Who Owns This Jungle? : Landscape Changes, Landownership and Traditional Authority in the Tropical Forests of Western Ghana

Detta är en Master-uppsats från Uppsala universitet/Institutionen för arkeologi och antik historia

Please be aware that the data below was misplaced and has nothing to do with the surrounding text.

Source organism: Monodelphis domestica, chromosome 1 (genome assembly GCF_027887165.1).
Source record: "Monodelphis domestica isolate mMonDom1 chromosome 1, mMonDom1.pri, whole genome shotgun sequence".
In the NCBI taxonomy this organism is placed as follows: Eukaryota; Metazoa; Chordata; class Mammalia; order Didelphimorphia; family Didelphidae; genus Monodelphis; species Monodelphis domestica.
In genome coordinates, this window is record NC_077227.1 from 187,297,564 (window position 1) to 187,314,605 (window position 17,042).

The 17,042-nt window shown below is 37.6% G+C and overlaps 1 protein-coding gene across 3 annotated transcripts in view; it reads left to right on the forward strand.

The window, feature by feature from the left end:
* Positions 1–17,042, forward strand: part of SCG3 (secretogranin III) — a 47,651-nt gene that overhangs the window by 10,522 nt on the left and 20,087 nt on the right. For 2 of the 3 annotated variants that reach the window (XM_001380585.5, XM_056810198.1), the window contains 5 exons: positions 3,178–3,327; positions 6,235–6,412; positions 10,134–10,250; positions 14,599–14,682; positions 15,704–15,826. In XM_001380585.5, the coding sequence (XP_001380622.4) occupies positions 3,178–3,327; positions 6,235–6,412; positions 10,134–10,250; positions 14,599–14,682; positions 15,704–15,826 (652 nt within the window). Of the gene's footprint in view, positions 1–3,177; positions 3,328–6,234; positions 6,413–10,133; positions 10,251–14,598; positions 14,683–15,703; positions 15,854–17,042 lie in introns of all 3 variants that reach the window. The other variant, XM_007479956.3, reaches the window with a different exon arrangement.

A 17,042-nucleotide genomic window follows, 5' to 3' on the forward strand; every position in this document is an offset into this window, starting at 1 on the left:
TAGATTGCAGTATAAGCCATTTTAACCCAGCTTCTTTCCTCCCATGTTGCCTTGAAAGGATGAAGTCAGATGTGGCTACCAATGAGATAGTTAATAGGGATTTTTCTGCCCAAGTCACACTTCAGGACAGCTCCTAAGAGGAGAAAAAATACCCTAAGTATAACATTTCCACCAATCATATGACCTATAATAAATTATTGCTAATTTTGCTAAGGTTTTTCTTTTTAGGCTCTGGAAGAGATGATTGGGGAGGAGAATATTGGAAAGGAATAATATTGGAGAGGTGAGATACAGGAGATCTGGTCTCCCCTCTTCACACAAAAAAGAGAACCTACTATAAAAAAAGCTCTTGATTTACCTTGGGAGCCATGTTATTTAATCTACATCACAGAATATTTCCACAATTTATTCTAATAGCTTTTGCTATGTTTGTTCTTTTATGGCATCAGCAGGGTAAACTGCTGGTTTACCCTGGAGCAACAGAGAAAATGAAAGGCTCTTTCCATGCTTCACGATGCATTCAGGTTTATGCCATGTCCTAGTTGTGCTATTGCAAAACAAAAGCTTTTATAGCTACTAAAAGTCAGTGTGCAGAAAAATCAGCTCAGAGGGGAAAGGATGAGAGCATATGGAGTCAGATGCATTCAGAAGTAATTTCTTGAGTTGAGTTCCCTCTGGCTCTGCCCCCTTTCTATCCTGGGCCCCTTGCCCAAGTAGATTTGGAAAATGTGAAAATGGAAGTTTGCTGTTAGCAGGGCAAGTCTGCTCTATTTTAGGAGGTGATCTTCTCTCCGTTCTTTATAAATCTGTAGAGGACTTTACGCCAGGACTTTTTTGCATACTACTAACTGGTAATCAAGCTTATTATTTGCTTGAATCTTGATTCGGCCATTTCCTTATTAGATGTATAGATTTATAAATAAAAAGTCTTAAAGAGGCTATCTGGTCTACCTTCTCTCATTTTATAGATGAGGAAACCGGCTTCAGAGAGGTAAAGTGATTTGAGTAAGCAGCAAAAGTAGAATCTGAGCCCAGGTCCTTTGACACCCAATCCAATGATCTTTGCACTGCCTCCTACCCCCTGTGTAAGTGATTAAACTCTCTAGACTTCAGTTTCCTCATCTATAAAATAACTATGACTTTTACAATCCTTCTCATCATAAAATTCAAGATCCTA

Sammanfattning: In Cocopa and Nopame, two rural communities in western Ghana, changes are both internally and externally driven. Combined with ongoing negotiations of authority, landownership, history, tradition and culture, the interconnectedness of these areas shapes the realities of these communities. This thesis investigates land-related conflicts and authority negotiations from a hermeneutic phenomenological approach. Inspired by action-oriented research, the lives of local residents are investigated and attempted to be understood through their own explanations.  Four months of internship with an oil palm and rubber plantation company, focus groups and semi-structured interviews in two local communities to the plantation, lay the foundation of this thesis. It shows an intimate connection between landownership and resource rights, and history, heritage and traditional authority.Land is key to power or a secured future for one’s family, which makes it an inflamed topic. Landownership, experienced changes and the underlying negotiations are crucial to the understanding of what occupies many local residents in a setting of globalised markets. The thesis points to gaps of understanding and varying interests in-between government, external actors, chieftaincy and community members. Thorough consultation process procedures prior to projects in rural communities are proposed. The project adds to a larger discussion on sustainability, corporate social responsibility, local knowledge and experiences on land conflicts, and post-colonial settings in Ghana. 

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